Over the past two weeks, during US Secretary of State Clinton and her entourages’ visits with the South Korean government, the Republic of Korea pushed to restart dialogues on guidelines restricting their missile ranges to three hundred kilometers. Seoul had hoped to revise these guidelines to allow ranges of up to one thousand kilometers.
On December 1st, Washington declined the revision, wishing to maintain South Korea’s current status within the Missile Technology Control Regime, as well as keeping South Korea from developing missiles capable of targeting Beijing.
Korean newspapers, US Hawks, and some security analysts have been in a minor uproar since Washington’s refusal in light of recent North Korean missile developments. What has become lost in translation or quickly omitted in most of this reporting is that the ROK already has plenty of missile capable of ranges beyond three hundred kilometers, they’re just not the type of large-scale, ballistic missiles that the guidelines exclude:
The Hyunmu IIIC (현무-3C) cruise missile far exceeds the ranges set by the Missile Technology Control Regime because of a loophole that disregards range considerations as long as the warheads fall under 500 kilograms.
According to the Korea Herald’s 2010 article:
The missile with a 450-kilogram warhead measures 6 meters in length and 53-60 centimeters in diameter and weighs 1.5 tons. It can hit targets in all nuclear facilities and major missile bases in the communist state with high precision, experts said.
“With the range of 1,500 kilometers, the missile can practically attack all areas in the North. The missile, guided with the help of the global positioning system, can accurately hit the target with a margin of error of less than 2 meters,” said Shin In-kyun, a military expert who heads a civic group, called Korea Defence Network.
“We have now obtained the means to mount an attack when signs (of possible attacks from the North) are detected. The missile is not just for a war. It is meaningful in that we have secured deterrence capabilities.”
Experts say Hyunmu 3-C is comparable with the U.S.-made Tomahawk missile in its precision strike capability. Only South Korea, the U.S., Russia and Israel have developed cruise missiles with a range of 1,500 kilometers or more.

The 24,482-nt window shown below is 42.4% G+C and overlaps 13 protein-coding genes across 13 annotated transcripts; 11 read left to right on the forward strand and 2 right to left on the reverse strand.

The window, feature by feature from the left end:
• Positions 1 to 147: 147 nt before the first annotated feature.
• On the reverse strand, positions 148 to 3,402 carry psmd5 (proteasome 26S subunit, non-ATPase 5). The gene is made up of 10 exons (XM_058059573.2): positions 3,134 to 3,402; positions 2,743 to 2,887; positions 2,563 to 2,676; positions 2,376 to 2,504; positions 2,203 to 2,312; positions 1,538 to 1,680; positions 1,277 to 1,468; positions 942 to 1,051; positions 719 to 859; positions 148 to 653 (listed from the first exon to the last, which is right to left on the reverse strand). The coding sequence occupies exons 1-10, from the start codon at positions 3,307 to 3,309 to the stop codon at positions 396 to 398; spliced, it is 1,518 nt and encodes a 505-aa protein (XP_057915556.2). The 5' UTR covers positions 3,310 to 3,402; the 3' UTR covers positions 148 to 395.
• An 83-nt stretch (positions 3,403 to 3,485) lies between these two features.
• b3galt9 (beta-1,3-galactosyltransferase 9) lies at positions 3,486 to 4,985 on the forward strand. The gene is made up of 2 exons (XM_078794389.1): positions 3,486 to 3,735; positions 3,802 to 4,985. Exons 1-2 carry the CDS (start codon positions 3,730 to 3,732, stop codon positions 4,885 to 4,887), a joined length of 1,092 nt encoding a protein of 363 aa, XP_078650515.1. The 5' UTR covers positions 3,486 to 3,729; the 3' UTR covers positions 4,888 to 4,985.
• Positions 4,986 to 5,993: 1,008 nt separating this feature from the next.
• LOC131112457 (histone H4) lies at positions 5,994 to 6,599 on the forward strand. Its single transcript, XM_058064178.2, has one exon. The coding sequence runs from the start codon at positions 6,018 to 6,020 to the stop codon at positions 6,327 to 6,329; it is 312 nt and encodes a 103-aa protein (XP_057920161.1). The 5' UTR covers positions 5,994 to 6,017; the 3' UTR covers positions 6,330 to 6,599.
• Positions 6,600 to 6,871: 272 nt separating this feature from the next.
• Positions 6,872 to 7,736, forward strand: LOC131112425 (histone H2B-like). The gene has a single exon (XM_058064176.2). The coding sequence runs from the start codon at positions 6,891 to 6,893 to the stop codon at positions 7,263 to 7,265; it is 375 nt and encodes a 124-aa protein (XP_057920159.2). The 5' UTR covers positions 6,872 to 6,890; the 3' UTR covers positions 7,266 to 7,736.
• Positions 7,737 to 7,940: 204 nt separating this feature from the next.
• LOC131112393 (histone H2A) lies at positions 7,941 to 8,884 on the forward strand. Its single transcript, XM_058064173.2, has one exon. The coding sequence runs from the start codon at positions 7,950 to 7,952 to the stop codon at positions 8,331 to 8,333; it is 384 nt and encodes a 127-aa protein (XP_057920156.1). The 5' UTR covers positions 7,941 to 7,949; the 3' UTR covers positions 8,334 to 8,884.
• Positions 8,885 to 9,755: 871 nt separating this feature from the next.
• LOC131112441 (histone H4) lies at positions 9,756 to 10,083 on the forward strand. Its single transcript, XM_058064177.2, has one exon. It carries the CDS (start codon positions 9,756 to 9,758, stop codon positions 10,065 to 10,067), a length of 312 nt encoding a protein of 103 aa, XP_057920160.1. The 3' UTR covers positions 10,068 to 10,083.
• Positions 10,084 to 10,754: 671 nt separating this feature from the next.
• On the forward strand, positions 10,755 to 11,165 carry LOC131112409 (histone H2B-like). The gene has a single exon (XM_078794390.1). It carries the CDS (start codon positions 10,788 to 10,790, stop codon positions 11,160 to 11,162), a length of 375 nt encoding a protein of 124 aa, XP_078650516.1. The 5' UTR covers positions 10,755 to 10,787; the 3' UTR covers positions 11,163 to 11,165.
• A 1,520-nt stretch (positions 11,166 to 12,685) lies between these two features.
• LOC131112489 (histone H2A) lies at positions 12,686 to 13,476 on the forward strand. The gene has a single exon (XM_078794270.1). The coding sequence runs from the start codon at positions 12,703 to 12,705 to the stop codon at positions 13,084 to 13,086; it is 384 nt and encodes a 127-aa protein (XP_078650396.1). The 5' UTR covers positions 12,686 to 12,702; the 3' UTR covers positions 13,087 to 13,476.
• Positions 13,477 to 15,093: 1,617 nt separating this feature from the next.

These missiles (and previous generations with 500 km to 1,000 km ranges) allow South Korea to reach targets throughout North Korea, most of Japan, and Beijing. The payload is a light 450 kilograms, but the tomahawk-esque systems allow for extreme precision and speed in the destruction of targets.
This author can’t find too much fault with Nationalistic Korean newspapers for leaving out details in hopes of rallying public opinions, but wishes that others going forward with that information would look deeper into South Korea’s actual missile range capabilities.
Ballistic missiles remain something of a “weapon of terror” in the eyes of the world, so he can understand the US’s wary feelings in regards to South Korean deployment and their relationship with China.
Of course, this Author is also for the ROK striking it out on its own and escaping the label of “52nd state,” so if ballistic missiles are what they want, well, go nuts with that. He would also like to remind the ROK that they can always covertly work on ballistic missile programs under the guise of their space program, much like their sibling to the north does.
Until then, he just wishes people would stop throwing out “300 meters” as the ROK’s missile range capability, as the inability to even hit parts of North Korea at that limit makes both the United States and South Korea look stupid.
Craig was born & raised in the United States, having recently returned there after over five years in Asia. He is currently pursuing further education in the realms of East Asian Studies and Politics. Craig is an avid fan of the political, economic, and military machinations occurring throughout the Asian continent and how those turning gears affect the rest of the world. He's currently covering both North and South Korea for Asia Security Watch, enjoying shedding light on to this far-too-often ignored slice of Asia.
Craig Scanlan has 82 post(s) on Asia Security Watch